949.2 Speed Limit Guidelines

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Traffic Pamphlet
Speed Limits

The following guidelines promote consistency of speed limit postings on the state of Missouri’s highway system. In all cases, engineering judgment is necessary to determine the most appropriate speed limit at a particular location.

Contents

949.2.1 Maximum Speed Limits

Maximum speed limits in Missouri are governed by the Missouri Revised Statutes, Section 304.010. The following table summarizes maximum speed limits as established by the statutes:

Rural Areas
70 mphInterstate and Freeways
65 mphExpressways
55 mphState Lettered Routes 1
60 mphAll other roadways, not urbanized
Urbanized Areas
60 mphInterstate, Freeways and Expressways
55 mphState Lettered Routes 1
1 May be up to 60 mph based on engineering judgement
  • At no time shall any Missouri road be posted above 70 mph.
  • “…the Highways and Transportation Commission may set a speed limit higher or lower than the uniform maximum speed limit…if a higher or lower speed limit is recommended by the Department of Transportation.”

949.2.1.1 Definitions (per MRS 304.010)

Freeway: A limited access divided highway of at least ten miles in length with four or more lanes that is not part of the federal interstate system of highways and does not have any crossovers or accesses from streets, roads or other highways at the same grade level as such divided highway within such ten miles of divided highway;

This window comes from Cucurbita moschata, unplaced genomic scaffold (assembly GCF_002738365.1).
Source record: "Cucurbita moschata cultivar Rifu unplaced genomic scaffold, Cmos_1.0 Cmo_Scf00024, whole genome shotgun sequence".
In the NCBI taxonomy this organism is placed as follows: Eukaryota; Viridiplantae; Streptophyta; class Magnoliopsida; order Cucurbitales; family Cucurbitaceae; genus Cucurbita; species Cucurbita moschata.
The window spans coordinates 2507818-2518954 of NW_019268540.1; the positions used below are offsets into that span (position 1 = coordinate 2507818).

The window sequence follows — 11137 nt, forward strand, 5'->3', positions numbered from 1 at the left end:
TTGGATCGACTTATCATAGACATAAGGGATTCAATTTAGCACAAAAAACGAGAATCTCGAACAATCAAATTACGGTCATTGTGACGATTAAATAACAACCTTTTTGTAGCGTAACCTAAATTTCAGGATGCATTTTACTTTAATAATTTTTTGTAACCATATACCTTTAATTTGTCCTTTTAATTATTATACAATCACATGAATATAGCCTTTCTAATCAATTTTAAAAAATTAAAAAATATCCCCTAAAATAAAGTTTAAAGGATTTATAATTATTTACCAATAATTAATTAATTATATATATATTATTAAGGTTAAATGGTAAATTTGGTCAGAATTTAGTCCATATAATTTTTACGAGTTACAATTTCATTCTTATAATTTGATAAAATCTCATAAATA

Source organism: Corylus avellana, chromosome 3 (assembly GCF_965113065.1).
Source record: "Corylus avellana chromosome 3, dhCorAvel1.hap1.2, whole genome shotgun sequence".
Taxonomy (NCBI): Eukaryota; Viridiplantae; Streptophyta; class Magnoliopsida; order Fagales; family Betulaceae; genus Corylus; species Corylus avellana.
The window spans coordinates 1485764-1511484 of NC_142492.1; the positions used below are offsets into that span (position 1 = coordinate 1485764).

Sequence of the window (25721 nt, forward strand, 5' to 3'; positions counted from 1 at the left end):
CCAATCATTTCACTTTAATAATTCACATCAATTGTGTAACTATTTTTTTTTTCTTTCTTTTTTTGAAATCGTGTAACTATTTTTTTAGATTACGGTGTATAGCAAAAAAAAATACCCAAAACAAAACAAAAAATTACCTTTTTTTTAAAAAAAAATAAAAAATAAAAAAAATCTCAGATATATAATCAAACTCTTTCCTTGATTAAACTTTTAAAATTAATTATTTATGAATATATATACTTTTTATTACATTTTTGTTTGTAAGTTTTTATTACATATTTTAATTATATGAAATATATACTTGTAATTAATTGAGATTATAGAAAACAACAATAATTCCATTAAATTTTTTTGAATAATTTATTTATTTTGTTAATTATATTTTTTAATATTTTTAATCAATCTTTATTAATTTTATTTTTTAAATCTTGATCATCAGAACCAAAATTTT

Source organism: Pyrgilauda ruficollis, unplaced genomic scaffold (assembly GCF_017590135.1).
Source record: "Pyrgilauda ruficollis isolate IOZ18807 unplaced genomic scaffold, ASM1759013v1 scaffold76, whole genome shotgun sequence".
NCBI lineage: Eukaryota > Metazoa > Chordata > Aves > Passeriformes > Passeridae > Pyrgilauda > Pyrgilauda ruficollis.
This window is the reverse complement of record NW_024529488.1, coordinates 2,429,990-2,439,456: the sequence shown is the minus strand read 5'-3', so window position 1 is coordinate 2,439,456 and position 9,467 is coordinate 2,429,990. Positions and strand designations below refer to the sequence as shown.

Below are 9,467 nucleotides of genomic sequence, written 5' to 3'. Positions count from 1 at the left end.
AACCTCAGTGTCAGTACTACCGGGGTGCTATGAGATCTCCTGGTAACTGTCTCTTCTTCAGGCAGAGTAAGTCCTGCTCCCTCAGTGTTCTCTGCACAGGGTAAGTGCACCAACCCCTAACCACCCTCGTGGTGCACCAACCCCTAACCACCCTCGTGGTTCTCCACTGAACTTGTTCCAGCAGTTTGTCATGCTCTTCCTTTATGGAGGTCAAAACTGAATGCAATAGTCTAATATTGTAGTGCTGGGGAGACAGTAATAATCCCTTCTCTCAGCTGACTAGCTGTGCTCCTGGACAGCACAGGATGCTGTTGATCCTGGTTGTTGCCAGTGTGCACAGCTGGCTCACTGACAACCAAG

Expressway: A divided highway of at least 10 miles long with 4 or more lanes that is not part of the federal interstate system of highways and has crossovers or accesses from streets, roads or other highways at the same grade level as such divided highway;

949.2.1.2 Discrepancies

Before raising a posted speed limit above the maximums in the state statute, the district should notify the State Traffic Engineer.

Districts should coordinate across district borders to ensure consistent posted speed limits on inter-district routes in accordance with the speed limit guidelines.

949.2.1.3 Length of Section

Any speed limit section should have a logical beginning and ending point. Examples include city limits, roadway type changes, etc. Additionally, speed limits in unincorporated or “non-community” areas should stay consistent for a minimum of 2 miles.

949.2.2 Prevailing Speed Determination

Prevailing speed determination is the starting point to setting speed limits in incorporated and unincorporated areas, pursuant to the aforementioned state statutes. The prevailing speed of free flowing traffic shall be determined using one or more of the three criteria below:

  • 85th percentile speed;
  • Upper limit of the 10 mph pace;
  • Average test run speed.

The selected speed limit (in 5 mph increments) should not exceed the established prevailing speed by more than 3 mph.

The following factors may allow for reduction of the prevailing speed. The prevailing speed shall not be reduced below the 50th percentile (average) speed using these factors.


1. Fatality and Disabling Injury Crash Rate
2. Total Crash Rate
3. Pedestrian Traffic
4. Parking
5. Adjacent Development
6. Physical Roadway Conditions

942.2.2.1 Fatality and Disabling Injury Crash Rate